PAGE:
In March, the Conservancy completed a four-year effort to buy over 600,000 acres in the Southern California desert and turn the land over to the federal government. The land was owned by the Catellus Corporation, a company that manages the former property of the Santa Fe and Southern Pacific Railroads.
David Myers, executive director of the Conservancy, feared the sections would fall victim to "typical desert dingbat land use — when these lands are sold to hundreds of individuals and those individuals subdivide the land to hundreds of more people."
The deal is good news for endangered species, such as the desert tortoise. "Managing pieces of habitat is certainly not as efficient as managing landscapes of habitat," says Jan Bedrosian, spokeswoman for the California office of the Bureau of Land Management.
The Conservancy raised $45 million from foundations and individuals; the remainder of the $63 million cost came from the federal Land and Water Conservation Fund (HCN, 9/28/98: Congress avoids buying public lands). Catellus gave a $20 million discount on the property, offering some land for as little as $80 an acre.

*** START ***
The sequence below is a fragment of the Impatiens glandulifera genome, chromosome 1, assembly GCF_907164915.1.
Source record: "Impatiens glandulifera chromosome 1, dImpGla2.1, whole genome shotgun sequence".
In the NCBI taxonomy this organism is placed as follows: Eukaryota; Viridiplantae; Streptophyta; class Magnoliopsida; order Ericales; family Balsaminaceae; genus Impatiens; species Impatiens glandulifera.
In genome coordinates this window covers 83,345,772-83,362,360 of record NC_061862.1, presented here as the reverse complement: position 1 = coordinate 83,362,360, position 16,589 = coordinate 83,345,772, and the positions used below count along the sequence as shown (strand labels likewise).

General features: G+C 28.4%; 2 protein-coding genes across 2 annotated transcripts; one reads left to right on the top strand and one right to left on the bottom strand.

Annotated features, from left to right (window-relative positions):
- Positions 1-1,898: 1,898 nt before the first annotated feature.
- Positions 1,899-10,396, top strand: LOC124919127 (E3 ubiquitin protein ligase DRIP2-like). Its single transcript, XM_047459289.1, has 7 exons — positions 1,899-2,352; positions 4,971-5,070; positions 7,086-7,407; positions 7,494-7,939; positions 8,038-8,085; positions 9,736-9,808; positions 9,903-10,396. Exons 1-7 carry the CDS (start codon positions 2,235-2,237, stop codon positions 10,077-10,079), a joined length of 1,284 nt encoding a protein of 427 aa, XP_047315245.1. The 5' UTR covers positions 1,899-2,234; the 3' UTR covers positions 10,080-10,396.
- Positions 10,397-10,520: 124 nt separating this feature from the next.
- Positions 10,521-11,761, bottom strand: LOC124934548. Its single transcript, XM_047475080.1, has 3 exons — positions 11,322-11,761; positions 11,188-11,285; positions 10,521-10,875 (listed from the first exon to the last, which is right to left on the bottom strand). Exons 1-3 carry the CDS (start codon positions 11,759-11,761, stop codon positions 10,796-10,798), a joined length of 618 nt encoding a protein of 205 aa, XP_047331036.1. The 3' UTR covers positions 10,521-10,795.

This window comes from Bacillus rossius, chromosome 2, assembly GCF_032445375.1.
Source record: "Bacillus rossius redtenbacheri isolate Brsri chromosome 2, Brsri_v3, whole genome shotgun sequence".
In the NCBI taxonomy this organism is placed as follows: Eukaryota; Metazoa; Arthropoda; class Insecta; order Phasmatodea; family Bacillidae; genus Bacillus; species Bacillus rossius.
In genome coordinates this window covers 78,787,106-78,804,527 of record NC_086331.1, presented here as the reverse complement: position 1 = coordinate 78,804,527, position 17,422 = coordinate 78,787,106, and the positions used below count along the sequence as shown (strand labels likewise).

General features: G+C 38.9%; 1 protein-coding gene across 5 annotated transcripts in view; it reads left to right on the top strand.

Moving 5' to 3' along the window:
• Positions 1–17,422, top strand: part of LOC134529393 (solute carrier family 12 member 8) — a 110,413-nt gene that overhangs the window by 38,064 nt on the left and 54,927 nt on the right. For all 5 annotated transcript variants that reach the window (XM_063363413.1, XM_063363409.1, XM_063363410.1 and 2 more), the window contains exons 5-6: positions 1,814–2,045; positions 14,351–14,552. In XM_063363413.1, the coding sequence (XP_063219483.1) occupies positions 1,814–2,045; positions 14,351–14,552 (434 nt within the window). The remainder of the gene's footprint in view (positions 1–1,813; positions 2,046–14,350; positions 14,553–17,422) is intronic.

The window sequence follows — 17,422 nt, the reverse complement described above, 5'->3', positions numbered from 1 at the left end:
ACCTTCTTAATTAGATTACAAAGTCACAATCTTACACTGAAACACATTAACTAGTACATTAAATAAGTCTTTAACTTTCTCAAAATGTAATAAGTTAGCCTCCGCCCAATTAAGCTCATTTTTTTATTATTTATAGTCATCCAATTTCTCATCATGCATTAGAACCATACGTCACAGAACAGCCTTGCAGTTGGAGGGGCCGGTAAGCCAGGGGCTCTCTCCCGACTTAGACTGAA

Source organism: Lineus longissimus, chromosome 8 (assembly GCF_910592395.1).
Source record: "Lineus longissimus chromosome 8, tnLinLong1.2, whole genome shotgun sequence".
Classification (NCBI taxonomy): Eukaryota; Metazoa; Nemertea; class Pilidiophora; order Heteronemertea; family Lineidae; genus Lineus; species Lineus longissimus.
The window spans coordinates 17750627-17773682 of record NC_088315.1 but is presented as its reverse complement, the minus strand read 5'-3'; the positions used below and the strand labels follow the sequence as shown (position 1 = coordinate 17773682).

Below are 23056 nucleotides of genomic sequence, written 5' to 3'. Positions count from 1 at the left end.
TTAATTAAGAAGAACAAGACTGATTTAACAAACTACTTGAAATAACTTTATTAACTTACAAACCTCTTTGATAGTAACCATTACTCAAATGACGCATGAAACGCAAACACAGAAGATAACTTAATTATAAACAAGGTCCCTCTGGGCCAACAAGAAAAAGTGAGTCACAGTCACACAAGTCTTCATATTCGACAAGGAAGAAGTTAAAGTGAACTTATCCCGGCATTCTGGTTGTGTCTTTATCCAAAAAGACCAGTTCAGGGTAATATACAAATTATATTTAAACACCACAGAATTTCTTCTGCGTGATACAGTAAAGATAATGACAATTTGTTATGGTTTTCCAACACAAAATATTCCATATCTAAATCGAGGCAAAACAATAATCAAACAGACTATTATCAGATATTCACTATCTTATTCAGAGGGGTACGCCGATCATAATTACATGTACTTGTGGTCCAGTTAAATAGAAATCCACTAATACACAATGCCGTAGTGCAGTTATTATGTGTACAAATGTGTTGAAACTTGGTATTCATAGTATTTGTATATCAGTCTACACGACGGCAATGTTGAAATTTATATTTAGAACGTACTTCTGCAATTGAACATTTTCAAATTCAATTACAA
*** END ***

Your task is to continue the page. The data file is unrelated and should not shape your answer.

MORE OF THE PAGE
- Michael Welsh on Considering historical correctness in New Mexico
- Bob Laybourn on Considering historical correctness in New Mexico
- William R DeJager on Wolf pups, and the return of wild wonder
- Brad Bergstrom on Did Obama's Interior hobble the Endangered Species Act?
- Dwayne Meadows on Idaho’s sewer system is the Snake River